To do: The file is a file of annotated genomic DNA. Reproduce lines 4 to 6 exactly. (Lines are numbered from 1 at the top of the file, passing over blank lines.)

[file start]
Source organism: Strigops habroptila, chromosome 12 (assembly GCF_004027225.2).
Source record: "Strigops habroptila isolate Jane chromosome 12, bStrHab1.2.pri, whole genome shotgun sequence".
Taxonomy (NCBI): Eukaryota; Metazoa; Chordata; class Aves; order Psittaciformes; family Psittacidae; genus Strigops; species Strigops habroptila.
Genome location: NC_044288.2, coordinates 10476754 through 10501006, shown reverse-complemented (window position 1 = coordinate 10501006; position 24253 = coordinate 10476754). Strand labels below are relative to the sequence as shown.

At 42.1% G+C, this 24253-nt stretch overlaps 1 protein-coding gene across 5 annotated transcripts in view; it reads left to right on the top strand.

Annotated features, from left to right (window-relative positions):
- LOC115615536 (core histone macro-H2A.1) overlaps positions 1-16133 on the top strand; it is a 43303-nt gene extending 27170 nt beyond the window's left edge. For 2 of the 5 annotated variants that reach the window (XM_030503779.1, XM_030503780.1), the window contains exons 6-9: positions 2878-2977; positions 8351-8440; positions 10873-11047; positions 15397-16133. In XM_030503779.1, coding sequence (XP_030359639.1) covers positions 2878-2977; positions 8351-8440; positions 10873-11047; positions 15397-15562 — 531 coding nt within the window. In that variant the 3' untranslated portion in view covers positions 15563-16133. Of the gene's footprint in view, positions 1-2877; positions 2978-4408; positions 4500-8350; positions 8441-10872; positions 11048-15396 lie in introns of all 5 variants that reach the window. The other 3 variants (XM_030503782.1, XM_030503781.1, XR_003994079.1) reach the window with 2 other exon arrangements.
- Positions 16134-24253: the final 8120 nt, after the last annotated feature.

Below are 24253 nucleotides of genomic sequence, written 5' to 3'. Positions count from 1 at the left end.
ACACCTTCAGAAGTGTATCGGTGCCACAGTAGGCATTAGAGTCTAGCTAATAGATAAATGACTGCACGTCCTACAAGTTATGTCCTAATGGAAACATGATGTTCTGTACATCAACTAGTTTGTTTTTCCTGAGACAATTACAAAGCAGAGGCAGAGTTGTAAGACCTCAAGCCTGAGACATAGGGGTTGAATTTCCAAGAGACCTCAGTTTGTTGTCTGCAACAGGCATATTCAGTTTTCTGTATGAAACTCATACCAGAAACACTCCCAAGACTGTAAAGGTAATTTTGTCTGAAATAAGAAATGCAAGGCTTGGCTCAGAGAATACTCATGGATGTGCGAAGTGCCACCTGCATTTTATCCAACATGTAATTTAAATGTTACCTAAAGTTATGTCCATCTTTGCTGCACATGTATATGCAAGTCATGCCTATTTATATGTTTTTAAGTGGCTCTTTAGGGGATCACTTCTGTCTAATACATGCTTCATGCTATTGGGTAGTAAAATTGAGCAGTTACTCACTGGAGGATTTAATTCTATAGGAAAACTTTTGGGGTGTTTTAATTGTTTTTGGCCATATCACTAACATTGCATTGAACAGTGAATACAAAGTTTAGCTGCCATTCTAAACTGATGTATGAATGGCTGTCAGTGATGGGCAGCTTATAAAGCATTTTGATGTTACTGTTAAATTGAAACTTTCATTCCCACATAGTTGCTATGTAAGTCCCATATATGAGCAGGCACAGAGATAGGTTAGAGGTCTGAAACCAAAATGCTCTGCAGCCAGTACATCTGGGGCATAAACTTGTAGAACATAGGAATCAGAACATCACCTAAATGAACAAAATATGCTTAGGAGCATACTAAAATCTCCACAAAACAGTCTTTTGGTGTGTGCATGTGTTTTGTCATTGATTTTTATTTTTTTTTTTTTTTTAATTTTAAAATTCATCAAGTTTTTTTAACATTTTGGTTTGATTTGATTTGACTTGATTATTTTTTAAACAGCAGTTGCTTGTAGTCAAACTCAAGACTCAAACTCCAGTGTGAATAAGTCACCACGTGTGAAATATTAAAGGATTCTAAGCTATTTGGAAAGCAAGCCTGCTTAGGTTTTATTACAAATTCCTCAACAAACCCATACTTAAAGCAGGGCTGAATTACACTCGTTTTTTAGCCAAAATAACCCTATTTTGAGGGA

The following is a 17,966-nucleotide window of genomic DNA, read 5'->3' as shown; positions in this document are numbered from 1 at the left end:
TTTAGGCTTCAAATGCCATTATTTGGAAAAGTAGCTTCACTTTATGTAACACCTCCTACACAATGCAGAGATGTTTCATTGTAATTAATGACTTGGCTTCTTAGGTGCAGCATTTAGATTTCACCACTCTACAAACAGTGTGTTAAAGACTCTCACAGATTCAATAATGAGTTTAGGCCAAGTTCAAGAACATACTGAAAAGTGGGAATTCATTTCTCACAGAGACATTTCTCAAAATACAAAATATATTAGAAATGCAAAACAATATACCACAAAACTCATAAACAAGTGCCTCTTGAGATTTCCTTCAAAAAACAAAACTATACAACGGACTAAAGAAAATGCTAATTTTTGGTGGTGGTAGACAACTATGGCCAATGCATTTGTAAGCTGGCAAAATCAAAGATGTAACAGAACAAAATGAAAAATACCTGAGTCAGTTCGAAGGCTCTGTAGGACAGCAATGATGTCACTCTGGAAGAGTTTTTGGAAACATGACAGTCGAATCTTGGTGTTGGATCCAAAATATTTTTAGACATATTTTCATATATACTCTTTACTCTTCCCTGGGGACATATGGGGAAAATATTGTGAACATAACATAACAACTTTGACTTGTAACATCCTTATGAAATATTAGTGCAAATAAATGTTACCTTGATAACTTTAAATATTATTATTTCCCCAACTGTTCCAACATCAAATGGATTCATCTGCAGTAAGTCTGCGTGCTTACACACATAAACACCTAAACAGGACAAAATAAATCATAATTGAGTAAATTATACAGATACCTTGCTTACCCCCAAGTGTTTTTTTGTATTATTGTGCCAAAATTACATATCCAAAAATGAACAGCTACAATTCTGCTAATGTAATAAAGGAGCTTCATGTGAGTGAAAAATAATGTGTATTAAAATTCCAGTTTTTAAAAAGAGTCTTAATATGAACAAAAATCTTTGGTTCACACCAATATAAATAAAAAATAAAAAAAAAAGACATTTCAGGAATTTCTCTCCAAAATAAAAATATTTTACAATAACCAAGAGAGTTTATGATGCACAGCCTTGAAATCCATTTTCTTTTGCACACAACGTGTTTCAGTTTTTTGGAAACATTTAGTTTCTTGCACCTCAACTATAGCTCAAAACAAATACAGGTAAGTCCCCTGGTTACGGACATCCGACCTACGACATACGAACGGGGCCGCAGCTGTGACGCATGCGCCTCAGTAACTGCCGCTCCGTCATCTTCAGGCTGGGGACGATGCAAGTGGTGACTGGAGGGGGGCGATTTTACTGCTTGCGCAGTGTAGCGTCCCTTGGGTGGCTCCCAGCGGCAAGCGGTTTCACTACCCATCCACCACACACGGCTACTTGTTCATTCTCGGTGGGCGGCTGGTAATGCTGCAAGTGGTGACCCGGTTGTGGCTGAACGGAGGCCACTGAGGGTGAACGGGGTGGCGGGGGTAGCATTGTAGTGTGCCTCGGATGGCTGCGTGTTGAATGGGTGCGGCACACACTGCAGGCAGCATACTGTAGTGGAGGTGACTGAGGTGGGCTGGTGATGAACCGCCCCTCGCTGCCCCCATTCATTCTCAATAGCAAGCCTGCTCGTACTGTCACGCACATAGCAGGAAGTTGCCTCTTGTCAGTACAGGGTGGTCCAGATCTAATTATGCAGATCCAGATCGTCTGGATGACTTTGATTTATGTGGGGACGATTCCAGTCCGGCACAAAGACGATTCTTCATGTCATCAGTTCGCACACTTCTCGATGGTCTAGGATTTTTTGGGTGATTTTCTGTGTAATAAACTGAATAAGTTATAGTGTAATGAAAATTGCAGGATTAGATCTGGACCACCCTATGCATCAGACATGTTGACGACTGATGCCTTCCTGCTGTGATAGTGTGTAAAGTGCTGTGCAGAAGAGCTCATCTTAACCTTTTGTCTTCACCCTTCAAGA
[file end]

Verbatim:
Genome location: NC_044288.2, coordinates 10476754 through 10501006, shown reverse-complemented (window position 1 = coordinate 10501006; position 24253 = coordinate 10476754). Strand labels below are relative to the sequence as shown.

At 42.1% G+C, this 24253-nt stretch overlaps 1 protein-coding gene across 5 annotated transcripts in view; it reads left to right on the top strand.

Annotated features, from left to right (window-relative positions):